The amateur psychology post

In skiing and in other sport down the years, I’ve always been interested in gaining a performance advantage, however marginal.  This could be in making sure that my equipment is the best it could be and well looked after, making sure I’m fit and flexible but the one I have been most interested in up to now (and had never really taken that seriously) was the mental side of sport.

In Kjitfell


In previous blog posts I’ve mentioned times where I’ve been on a ski exam and been somewhat in the wilderness mentally, not focused on the task or not generally in the right headspace to achieve anything good.  I specifically remember a Wednesday in Verbier skiing about when I was supposed to be practicing, wondering what the point of it all was.

So when it came to something that I really did want, in this case, The Swiss International Equivalence course, I decided to do some work to mentally prepare, as well as the extensive ski training leading up to it.  I’ve read a number of books on the subject specifically with regard to visualising goals either in detail or in an abstract way and formed an idea of what my process looked like.  I used to do a similar pre shot visualisation thing when I was playing golf back in the day.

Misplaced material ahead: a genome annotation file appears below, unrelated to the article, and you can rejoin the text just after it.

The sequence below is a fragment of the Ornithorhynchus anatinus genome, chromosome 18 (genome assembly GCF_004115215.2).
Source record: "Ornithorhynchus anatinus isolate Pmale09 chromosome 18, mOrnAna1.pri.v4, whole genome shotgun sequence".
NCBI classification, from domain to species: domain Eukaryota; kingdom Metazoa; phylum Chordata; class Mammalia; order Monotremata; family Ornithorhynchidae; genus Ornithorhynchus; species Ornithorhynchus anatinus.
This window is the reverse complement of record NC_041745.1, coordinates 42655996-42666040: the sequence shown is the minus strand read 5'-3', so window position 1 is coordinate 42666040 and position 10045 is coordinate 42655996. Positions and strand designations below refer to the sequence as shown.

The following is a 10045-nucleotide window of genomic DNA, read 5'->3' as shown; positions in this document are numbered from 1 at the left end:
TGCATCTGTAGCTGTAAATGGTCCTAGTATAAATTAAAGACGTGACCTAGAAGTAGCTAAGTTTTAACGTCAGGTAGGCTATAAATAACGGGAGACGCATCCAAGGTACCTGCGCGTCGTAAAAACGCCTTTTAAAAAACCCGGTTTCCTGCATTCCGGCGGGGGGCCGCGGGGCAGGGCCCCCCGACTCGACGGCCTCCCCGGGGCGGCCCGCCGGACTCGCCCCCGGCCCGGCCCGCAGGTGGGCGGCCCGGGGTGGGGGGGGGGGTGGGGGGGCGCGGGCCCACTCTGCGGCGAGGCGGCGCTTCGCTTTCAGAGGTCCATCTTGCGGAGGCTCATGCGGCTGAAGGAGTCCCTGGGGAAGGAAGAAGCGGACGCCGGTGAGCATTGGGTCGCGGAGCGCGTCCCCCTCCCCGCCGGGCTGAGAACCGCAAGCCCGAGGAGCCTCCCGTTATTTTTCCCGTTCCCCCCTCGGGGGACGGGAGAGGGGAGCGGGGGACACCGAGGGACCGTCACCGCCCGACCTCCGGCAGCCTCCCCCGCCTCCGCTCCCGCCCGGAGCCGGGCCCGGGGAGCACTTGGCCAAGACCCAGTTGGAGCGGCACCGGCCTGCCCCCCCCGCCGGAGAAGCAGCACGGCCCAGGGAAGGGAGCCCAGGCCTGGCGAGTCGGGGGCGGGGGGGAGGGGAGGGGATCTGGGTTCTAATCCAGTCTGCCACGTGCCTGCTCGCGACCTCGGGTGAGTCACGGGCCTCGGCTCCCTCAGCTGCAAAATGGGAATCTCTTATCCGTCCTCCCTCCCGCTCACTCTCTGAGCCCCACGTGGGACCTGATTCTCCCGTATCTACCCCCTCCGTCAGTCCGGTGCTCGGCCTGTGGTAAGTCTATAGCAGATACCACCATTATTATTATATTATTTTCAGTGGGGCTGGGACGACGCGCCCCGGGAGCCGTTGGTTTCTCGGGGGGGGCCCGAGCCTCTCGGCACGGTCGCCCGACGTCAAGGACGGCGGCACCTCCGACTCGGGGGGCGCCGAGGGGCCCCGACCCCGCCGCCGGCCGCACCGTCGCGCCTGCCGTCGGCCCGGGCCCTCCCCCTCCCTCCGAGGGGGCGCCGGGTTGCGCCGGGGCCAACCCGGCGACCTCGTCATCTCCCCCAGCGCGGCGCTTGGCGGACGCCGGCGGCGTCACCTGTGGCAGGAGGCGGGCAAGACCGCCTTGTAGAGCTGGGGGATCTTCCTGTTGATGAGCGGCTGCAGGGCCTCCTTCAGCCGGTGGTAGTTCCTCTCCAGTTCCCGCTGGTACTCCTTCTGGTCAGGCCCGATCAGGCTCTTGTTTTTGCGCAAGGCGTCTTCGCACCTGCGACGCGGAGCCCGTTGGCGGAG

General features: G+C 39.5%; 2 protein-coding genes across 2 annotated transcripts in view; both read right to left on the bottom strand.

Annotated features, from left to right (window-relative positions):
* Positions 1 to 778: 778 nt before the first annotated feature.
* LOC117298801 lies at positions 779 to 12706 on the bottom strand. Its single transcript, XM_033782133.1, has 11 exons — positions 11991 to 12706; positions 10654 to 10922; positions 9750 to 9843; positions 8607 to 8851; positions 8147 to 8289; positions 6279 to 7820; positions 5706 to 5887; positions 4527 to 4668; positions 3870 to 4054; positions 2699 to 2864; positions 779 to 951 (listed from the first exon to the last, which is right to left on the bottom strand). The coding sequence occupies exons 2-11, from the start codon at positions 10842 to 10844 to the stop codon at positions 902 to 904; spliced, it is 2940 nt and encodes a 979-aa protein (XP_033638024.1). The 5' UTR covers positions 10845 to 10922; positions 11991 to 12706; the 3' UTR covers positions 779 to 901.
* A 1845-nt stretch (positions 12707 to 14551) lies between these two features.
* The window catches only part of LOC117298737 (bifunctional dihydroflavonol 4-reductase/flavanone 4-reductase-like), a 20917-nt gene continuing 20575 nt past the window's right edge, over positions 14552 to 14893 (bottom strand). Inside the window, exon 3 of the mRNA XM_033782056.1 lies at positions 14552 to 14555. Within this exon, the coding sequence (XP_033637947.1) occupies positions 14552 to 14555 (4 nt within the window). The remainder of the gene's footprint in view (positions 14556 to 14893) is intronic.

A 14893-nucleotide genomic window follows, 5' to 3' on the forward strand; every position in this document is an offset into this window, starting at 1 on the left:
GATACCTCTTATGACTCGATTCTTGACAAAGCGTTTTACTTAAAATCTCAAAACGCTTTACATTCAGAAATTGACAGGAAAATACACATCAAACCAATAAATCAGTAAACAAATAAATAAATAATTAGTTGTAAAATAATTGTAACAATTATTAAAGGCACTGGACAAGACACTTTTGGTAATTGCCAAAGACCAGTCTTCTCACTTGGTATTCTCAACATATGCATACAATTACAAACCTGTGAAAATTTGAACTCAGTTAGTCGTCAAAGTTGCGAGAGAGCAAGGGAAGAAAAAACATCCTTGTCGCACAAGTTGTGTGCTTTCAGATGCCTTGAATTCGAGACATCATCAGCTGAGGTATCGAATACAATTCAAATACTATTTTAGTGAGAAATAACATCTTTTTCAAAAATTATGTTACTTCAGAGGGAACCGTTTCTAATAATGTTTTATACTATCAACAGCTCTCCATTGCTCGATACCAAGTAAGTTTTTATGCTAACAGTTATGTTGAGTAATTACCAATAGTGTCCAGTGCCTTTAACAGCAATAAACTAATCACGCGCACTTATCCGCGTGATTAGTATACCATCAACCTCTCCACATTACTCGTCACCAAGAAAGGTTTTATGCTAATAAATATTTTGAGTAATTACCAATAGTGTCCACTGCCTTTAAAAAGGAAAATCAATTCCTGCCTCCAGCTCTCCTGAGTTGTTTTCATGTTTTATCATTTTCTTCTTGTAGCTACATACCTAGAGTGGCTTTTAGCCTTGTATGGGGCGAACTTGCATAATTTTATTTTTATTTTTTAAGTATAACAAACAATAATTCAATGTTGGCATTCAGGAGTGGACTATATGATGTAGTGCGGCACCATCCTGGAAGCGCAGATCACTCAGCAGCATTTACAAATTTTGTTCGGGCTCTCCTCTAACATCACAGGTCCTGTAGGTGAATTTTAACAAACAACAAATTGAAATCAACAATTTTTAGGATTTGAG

I imagined a door, which had ‘Dave’s skiing’written on it.  It was a pretty low key red door, nothing special at all, when you opened it up and walked in, you walked into a corridor which had a number of doors, all open that lead down a corridor.  As you walked down the corridor as through each open door, each one had the name of an exam written on it.  The first had ‘BASI 1’ written on it and so on.  I didn’t fail anything for quite a while so there were many doors to walk through, all with some sort of achievement or exam pass.

In itself, this was a good feeling and I had a sense of achievement and just how far I had come professionally as I walked through each door.  Eventually, I came to a couple of doors which were located on the side of the corridor, these were locked and these represented various exams that I had taken and failed.  I wasn’t able to walk through these doors.